What's the size of ball bearing on WH-R550 hub, is it 1/4" for the front one and rear one ? Can I replace them with 1/4" ceramic bearing ?


2 Answers 2


According to Boca, they are 3/16" for the front and 1/4" for the rear. I see no reason why you can't run ceramic bearings in them.


In general, if you don't have measuring calipers, you could take the bearings to a hardware store to either compare to bearings of a similar size or to have an employee measure them. Or it may be easy to find on the Internet. Shimano usually documents spare parts for their wheels, and the document for the WH-R550 did explicitly list the size and count of bearings. Here's the link for the rear for example; the front wheel would be a separate document. I'm not sure about Campagnolo's official documentation, but for its current hubs, their spare parts catalog lists the complete (ceramic, in this case) bearing kits as replacement items but doesn't give dimensions. For more vintage items, you can double check on forums. For example, this post asserts that early 2000s (10s era) Record 10s hubs used 5/32" bearings front and rear.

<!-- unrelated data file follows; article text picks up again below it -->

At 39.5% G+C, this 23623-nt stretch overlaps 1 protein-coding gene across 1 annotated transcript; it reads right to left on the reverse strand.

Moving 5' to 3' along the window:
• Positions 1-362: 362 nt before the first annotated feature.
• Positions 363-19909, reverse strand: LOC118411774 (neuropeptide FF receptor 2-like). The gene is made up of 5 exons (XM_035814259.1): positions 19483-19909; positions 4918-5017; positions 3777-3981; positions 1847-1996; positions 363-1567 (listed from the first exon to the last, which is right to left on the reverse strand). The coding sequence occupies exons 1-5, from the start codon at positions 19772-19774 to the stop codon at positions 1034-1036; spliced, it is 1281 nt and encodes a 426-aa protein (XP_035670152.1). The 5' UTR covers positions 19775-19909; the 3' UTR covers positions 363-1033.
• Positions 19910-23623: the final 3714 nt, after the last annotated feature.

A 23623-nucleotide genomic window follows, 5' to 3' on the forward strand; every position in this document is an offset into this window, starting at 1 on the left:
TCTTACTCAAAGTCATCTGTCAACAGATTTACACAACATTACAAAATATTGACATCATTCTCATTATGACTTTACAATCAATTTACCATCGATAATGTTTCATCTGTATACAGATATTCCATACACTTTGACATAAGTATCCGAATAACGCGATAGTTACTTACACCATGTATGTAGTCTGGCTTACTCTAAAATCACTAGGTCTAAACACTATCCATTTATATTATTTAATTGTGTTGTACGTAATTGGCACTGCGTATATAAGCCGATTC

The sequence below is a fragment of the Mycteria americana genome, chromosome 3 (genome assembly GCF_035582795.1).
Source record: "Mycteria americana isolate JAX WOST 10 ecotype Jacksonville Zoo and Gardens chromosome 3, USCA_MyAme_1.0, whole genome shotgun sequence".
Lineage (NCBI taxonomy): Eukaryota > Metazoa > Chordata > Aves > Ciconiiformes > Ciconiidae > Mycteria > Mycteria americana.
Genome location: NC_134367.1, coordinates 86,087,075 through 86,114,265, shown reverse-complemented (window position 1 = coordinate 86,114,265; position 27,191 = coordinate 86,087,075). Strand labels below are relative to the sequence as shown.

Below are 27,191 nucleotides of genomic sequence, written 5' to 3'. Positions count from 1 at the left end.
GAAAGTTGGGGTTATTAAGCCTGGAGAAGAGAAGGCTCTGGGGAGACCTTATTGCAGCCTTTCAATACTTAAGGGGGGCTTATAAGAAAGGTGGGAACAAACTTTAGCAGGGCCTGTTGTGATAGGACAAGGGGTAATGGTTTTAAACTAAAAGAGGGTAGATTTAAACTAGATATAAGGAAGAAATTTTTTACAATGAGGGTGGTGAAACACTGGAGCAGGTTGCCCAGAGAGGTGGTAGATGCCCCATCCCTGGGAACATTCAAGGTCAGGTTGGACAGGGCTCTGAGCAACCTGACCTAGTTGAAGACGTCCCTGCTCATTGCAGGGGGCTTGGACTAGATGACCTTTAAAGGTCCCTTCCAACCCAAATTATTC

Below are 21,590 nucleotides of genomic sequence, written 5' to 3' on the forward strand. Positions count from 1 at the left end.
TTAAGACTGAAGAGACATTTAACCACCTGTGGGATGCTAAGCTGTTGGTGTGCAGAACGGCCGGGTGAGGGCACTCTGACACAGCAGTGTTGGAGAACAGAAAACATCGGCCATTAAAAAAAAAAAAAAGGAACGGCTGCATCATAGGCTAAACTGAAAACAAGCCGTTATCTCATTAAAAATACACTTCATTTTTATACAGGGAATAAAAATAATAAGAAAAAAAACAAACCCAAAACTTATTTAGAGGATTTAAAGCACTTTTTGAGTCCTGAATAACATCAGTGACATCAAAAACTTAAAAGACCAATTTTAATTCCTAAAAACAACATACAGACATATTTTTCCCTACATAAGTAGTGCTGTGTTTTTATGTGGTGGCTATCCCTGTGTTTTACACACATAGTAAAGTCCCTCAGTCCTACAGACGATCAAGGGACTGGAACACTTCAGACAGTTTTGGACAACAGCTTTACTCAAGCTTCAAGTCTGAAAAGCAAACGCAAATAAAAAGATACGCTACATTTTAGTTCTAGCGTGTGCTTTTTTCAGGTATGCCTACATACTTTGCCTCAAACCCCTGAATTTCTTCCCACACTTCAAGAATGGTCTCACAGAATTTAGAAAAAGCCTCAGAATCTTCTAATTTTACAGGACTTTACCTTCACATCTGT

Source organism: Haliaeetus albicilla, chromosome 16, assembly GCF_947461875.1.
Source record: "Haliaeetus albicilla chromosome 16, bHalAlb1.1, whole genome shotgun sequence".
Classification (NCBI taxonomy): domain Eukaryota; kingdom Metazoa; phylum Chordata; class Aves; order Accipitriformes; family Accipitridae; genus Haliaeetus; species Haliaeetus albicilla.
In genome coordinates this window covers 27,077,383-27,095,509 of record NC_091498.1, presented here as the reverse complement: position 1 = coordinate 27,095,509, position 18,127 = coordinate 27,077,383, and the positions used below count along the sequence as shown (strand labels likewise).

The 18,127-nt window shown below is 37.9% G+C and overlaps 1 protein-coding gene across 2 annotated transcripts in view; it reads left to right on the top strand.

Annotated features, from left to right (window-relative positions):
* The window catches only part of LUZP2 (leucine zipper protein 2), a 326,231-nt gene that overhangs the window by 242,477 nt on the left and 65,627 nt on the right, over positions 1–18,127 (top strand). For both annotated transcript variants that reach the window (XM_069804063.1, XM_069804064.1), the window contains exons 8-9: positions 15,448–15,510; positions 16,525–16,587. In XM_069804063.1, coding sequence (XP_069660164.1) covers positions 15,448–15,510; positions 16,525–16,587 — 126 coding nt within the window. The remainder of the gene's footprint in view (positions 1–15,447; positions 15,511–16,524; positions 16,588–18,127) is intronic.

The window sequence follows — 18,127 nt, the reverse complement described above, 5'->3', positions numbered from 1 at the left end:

I reviewed this question while cleaning up the ceramic tag. Ceramic balls are considerably harder than steel balls. My understanding is that they should be paired with races (or, in this case, cups and cones; races are the things that the balls roll on) that are of similar hardness. Ard Kessels of Kogel Bearings (which sells ceramic cartridge bearings) alludes to that fact in the last question at this Q&A on Bikerumor. If you put ceramic balls in an ordinary bearing, it's possible that the balls could dent the races during normal operation. It's also worth considering that we know the friction reductions from going to ceramic bearings are very small, and that the R550 was a relatively entry level wheelset, so the cost-benefit of a ceramic bearing upgrade even if there were zero chance of damaging the cups and cones is objectively a bit questionable.

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